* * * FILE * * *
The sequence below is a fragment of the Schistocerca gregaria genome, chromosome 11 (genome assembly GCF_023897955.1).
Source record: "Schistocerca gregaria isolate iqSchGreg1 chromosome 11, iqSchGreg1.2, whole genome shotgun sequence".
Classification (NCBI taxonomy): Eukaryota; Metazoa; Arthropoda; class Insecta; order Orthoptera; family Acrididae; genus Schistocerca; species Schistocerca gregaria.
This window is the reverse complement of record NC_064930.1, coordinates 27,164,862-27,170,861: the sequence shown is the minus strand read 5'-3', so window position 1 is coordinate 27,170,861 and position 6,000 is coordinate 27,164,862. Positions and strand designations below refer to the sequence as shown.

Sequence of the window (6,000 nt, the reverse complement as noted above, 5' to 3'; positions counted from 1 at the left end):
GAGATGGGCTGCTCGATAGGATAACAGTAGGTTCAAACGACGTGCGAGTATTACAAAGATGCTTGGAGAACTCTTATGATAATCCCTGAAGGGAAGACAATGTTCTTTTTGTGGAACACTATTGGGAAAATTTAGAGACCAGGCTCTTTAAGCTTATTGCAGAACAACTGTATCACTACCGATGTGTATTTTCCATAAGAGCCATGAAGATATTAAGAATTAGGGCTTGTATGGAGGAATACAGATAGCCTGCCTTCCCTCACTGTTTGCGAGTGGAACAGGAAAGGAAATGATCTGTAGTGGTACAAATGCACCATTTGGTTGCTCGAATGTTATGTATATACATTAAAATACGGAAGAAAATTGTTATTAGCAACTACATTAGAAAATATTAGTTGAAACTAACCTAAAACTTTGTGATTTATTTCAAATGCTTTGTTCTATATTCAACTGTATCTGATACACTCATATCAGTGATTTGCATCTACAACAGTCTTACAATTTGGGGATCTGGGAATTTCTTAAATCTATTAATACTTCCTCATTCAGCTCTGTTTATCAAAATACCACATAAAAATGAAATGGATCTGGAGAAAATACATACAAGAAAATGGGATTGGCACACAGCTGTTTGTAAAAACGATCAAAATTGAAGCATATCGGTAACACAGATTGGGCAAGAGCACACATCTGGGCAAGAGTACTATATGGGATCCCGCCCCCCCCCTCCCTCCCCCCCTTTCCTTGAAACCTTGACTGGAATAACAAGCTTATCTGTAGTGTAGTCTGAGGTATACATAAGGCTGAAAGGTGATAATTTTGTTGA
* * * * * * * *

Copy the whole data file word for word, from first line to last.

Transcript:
The sequence below is a fragment of the Schistocerca gregaria genome, chromosome 11 (genome assembly GCF_023897955.1).
Source record: "Schistocerca gregaria isolate iqSchGreg1 chromosome 11, iqSchGreg1.2, whole genome shotgun sequence".
Classification (NCBI taxonomy): Eukaryota; Metazoa; Arthropoda; class Insecta; order Orthoptera; family Acrididae; genus Schistocerca; species Schistocerca gregaria.
This window is the reverse complement of record NC_064930.1, coordinates 27,164,862-27,170,861: the sequence shown is the minus strand read 5'-3', so window position 1 is coordinate 27,170,861 and position 6,000 is coordinate 27,164,862. Positions and strand designations below refer to the sequence as shown.

Sequence of the window (6,000 nt, the reverse complement as noted above, 5' to 3'; positions counted from 1 at the left end):
GAGATGGGCTGCTCGATAGGATAACAGTAGGTTCAAACGACGTGCGAGTATTACAAAGATGCTTGGAGAACTCTTATGATAATCCCTGAAGGGAAGACAATGTTCTTTTTGTGGAACACTATTGGGAAAATTTAGAGACCAGGCTCTTTAAGCTTATTGCAGAACAACTGTATCACTACCGATGTGTATTTTCCATAAGAGCCATGAAGATATTAAGAATTAGGGCTTGTATGGAGGAATACAGATAGCCTGCCTTCCCTCACTGTTTGCGAGTGGAACAGGAAAGGAAATGATCTGTAGTGGTACAAATGCACCATTTGGTTGCTCGAATGTTATGTATATACATTAAAATACGGAAGAAAATTGTTATTAGCAACTACATTAGAAAATATTAGTTGAAACTAACCTAAAACTTTGTGATTTATTTCAAATGCTTTGTTCTATATTCAACTGTATCTGATACACTCATATCAGTGATTTGCATCTACAACAGTCTTACAATTTGGGGATCTGGGAATTTCTTAAATCTATTAATACTTCCTCATTCAGCTCTGTTTATCAAAATACCACATAAAAATGAAATGGATCTGGAGAAAATACATACAAGAAAATGGGATTGGCACACAGCTGTTTGTAAAAACGATCAAAATTGAAGCATATCGGTAACACAGATTGGGCAAGAGCACACATCTGGGCAAGAGTACTATATGGGATCCCGCCCCCCCCCTCCCTCCCCCCCTTTCCTTGAAACCTTGACTGGAATAACAAGCTTATCTGTAGTGTAGTCTGAGGTATACATAAGGCTGAAAGGTGATAATTTTGTTGA